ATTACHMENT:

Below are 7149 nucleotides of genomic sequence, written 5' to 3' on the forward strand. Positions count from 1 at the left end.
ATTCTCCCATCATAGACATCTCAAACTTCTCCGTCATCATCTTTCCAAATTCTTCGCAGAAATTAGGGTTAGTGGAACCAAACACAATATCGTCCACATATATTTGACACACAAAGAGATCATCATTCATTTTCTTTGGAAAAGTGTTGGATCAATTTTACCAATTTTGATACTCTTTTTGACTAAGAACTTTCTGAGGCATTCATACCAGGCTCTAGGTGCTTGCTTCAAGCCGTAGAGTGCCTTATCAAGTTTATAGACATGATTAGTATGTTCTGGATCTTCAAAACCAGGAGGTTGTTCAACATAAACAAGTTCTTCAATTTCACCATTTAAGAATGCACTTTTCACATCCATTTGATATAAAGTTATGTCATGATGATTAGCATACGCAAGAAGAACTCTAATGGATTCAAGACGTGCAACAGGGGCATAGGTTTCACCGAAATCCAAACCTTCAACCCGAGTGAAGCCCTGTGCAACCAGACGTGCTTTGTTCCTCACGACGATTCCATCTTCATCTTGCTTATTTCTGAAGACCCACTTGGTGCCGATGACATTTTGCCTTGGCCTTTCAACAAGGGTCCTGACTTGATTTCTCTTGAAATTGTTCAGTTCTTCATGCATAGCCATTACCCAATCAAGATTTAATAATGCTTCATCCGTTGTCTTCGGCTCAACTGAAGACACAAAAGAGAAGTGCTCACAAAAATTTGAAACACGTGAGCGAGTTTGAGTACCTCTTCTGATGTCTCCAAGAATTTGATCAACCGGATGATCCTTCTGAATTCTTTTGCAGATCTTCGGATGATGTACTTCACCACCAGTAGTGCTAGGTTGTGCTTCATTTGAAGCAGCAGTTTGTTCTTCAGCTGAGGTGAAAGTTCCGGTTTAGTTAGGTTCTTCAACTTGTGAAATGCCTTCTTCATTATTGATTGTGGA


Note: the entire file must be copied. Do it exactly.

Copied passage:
Below are 7149 nucleotides of genomic sequence, written 5' to 3' on the forward strand. Positions count from 1 at the left end.
ATTCTCCCATCATAGACATCTCAAACTTCTCCGTCATCATCTTTCCAAATTCTTCGCAGAAATTAGGGTTAGTGGAACCAAACACAATATCGTCCACATATATTTGACACACAAAGAGATCATCATTCATTTTCTTTGGAAAAGTGTTGGATCAATTTTACCAATTTTGATACTCTTTTTGACTAAGAACTTTCTGAGGCATTCATACCAGGCTCTAGGTGCTTGCTTCAAGCCGTAGAGTGCCTTATCAAGTTTATAGACATGATTAGTATGTTCTGGATCTTCAAAACCAGGAGGTTGTTCAACATAAACAAGTTCTTCAATTTCACCATTTAAGAATGCACTTTTCACATCCATTTGATATAAAGTTATGTCATGATGATTAGCATACGCAAGAAGAACTCTAATGGATTCAAGACGTGCAACAGGGGCATAGGTTTCACCGAAATCCAAACCTTCAACCCGAGTGAAGCCCTGTGCAACCAGACGTGCTTTGTTCCTCACGACGATTCCATCTTCATCTTGCTTATTTCTGAAGACCCACTTGGTGCCGATGACATTTTGCCTTGGCCTTTCAACAAGGGTCCTGACTTGATTTCTCTTGAAATTGTTCAGTTCTTCATGCATAGCCATTACCCAATCAAGATTTAATAATGCTTCATCCGTTGTCTTCGGCTCAACTGAAGACACAAAAGAGAAGTGCTCACAAAAATTTGAAACACGTGAGCGAGTTTGAGTACCTCTTCTGATGTCTCCAAGAATTTGATCAACCGGATGATCCTTCTGAATTCTTTTGCAGATCTTCGGATGATGTACTTCACCACCAGTAGTGCTAGGTTGTGCTTCATTTGAAGCAGCAGTTTGTTCTTCAGCTGAGGTGAAAGTTCCGGTTTAGTTAGGTTCTTCAACTTGTGAAATGCCTTCTTCATTATTGATTGTGGA